Beginnings of the Stockbrige-Munsee
The Stockbridge-Munsee are descended from Algonkian-speaking Indians, primarily Mohicans (also spelled Mahican or Mahikan, but not to be confused with the Mohegan Tribe of Connecticut) and Munsee Delawares, who migrated from New York, Pennsylvania, and New England to Wisconsin in the 1820s and 1830s. The Stockbridge originally lived in western Massachusetts and moved to north-central New York between 1783 and 1786 to form a new Christian community near the Oneida. Pressures from incoming White settlers caused them to consider alternative places to live.
Hendrick Aupaumut, a Stockbridge sachem (leader), realized the tribe needed to leave New York to evade the negative influences of settlers, and he chose to relocate the Stockbridge to Indiana near the Miami tribe. This plan was delayed by the War of 1812, during which Aupaumut served as an intermediary between the United States and Midwestern Indian tribes, the majority of which were allied to the British. Like many Stockbridge, Aupaumut was Christian and believed his tribe's best chance for survival depended on accepting Euro-American culture rather than resisting it.
Based on his Christian beliefs, Aupaumut rejected the religion of Tecumseh and his brother Tenskwatawa (also known as the Shawnee Prophet), both of whom preached resistance to American expansion and culture. He fought alongside the Americans during the American Revolution, and during the War of 1812 he attempted to convince Midwestern tribes to make peace with the United States. Aupaumut failed in this mission, and the war ended with a United States victory, paving the way for the Stockbridge removal to Indiana.
Treaties in Wisconsin
The first two Stockbridge families left New York for Indiana in 1817. The next year, another 80 tribal members, led by John Metoxen, joined them. Much to their chagrin, they found that the land they had intended to settle had been ceded by the Miami tribe and was to be sold to White settlers. Aupaumut's son, Solomon Hendrick, led a delegation to Green Bay, Wisconsin in 1821 to try to find a new place for their people to settle. Representatives from the Stockbridge, Brothertown, and Oneida tribes negotiated with the Menominee and Ho-Chunk tribes for a tract of land of about 860,000 acres for all three tribes. Another tract of 6.72 million acres was purchased the following year.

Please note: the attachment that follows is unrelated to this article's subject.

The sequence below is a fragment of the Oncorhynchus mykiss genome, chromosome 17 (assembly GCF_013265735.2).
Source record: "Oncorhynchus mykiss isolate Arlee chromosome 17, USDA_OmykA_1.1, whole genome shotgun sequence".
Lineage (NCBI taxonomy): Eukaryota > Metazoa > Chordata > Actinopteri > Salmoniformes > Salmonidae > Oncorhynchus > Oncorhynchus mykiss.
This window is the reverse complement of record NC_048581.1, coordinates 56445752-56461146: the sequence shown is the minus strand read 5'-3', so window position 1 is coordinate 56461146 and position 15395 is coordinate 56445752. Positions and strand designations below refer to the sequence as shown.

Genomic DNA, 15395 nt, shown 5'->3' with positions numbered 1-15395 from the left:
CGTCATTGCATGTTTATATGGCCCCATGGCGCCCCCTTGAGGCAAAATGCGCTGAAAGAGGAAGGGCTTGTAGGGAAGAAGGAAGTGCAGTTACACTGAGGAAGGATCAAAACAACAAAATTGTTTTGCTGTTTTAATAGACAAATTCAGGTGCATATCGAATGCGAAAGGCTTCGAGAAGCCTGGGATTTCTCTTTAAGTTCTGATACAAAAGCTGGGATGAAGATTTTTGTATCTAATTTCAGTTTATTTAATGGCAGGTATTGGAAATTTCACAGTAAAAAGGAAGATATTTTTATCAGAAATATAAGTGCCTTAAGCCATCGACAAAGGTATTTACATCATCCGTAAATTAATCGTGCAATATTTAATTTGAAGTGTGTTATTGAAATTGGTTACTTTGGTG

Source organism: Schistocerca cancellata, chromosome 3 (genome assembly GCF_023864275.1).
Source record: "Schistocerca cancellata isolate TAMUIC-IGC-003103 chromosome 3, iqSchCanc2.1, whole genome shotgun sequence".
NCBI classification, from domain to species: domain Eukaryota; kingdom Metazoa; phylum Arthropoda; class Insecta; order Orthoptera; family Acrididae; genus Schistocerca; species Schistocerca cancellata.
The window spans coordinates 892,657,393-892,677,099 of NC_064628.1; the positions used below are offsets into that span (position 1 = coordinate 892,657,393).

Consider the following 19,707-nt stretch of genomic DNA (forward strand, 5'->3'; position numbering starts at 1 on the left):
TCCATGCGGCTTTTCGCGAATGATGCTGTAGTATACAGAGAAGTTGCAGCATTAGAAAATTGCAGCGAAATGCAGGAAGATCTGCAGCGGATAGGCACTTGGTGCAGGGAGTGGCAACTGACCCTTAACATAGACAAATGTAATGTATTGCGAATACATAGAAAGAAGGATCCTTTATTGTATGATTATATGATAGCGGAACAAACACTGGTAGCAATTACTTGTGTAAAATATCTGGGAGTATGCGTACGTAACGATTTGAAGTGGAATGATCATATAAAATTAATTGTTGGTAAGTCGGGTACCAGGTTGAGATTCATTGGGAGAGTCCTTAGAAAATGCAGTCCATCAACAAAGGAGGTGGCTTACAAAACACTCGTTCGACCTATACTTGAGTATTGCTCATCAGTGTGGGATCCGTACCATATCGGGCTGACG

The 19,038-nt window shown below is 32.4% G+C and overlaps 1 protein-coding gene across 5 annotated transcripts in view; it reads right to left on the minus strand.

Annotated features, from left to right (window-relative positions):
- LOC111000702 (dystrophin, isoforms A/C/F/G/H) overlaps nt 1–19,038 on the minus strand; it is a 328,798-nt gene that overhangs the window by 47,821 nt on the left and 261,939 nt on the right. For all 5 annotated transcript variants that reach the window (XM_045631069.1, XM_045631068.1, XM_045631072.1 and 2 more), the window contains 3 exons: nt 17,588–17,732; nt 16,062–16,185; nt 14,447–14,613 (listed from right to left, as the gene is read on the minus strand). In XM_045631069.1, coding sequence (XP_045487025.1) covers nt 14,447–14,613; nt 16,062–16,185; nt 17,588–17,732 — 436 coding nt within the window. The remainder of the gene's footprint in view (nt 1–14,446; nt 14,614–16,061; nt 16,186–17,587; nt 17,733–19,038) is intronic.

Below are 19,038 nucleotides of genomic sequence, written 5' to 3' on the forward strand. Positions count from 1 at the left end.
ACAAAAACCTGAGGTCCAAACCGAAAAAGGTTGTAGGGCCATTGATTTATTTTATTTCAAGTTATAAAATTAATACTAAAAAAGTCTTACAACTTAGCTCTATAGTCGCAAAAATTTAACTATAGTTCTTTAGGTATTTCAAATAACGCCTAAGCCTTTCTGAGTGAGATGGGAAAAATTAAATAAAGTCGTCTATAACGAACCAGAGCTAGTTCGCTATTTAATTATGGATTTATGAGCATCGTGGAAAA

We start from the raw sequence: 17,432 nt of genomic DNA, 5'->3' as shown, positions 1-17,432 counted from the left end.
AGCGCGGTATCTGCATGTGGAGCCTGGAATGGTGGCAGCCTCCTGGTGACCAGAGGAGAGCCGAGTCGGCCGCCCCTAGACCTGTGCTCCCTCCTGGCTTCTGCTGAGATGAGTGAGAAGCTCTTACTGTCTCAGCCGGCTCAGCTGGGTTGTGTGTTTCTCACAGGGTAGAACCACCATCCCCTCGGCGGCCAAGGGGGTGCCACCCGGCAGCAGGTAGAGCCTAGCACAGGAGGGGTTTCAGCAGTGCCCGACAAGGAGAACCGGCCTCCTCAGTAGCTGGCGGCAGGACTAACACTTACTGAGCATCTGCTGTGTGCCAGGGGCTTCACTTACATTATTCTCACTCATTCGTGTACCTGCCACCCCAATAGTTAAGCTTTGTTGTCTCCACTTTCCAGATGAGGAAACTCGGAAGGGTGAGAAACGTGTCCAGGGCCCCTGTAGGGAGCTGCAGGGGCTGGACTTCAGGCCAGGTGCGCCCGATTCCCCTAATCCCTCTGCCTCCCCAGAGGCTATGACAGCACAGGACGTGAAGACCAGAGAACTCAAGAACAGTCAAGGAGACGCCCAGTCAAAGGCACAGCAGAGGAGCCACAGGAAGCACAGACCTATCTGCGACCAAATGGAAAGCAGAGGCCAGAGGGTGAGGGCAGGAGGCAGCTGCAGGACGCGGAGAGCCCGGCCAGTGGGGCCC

The Stockbridge in Indiana and New York began moving to Wisconsin, settling along the Fox River near present-day Kaukauna. A Christian mission was established there in 1825. By 1831, 225 Stockbridge had migrated to Wisconsin along with 100 people from the Munsee Delaware, a culturally and linguistically similar group. Their joint community became known as the Stockbridge-Munsee. Aupaumut died in 1830, and John Metoxen took his place as the tribal sachem.
In the meantime, the Menominee and Ho-Chunk disputed the validity of the treaties of 1821 and 1822, arguing they had been led to believe the three tribes would only live on the land, but in actuality the tribes had purchased the land. The Menominee and Ho-Chunk protested the treaties so profusely the federal government refused to ratify either one. An eight-year debate followed with the Menominee and Ho-Chunk on one side, and the Stockbridge-Munsee, Oneida, and Brothertown on the other.
The federal government finally mediated the dispute in 1831 and 1832 with a series of three treaties. As part of this compromise, the Stockbridge-Munsee would leave their settlement on the Fox River for new lands on the east shore of Lake Winnebago in present-day Calumet County. As compensation, the federal government reimbursed the Stockbridge-Munsee $25,000 for the improvements they had made to the Fox River settlement.
Internal Tribal Conflicts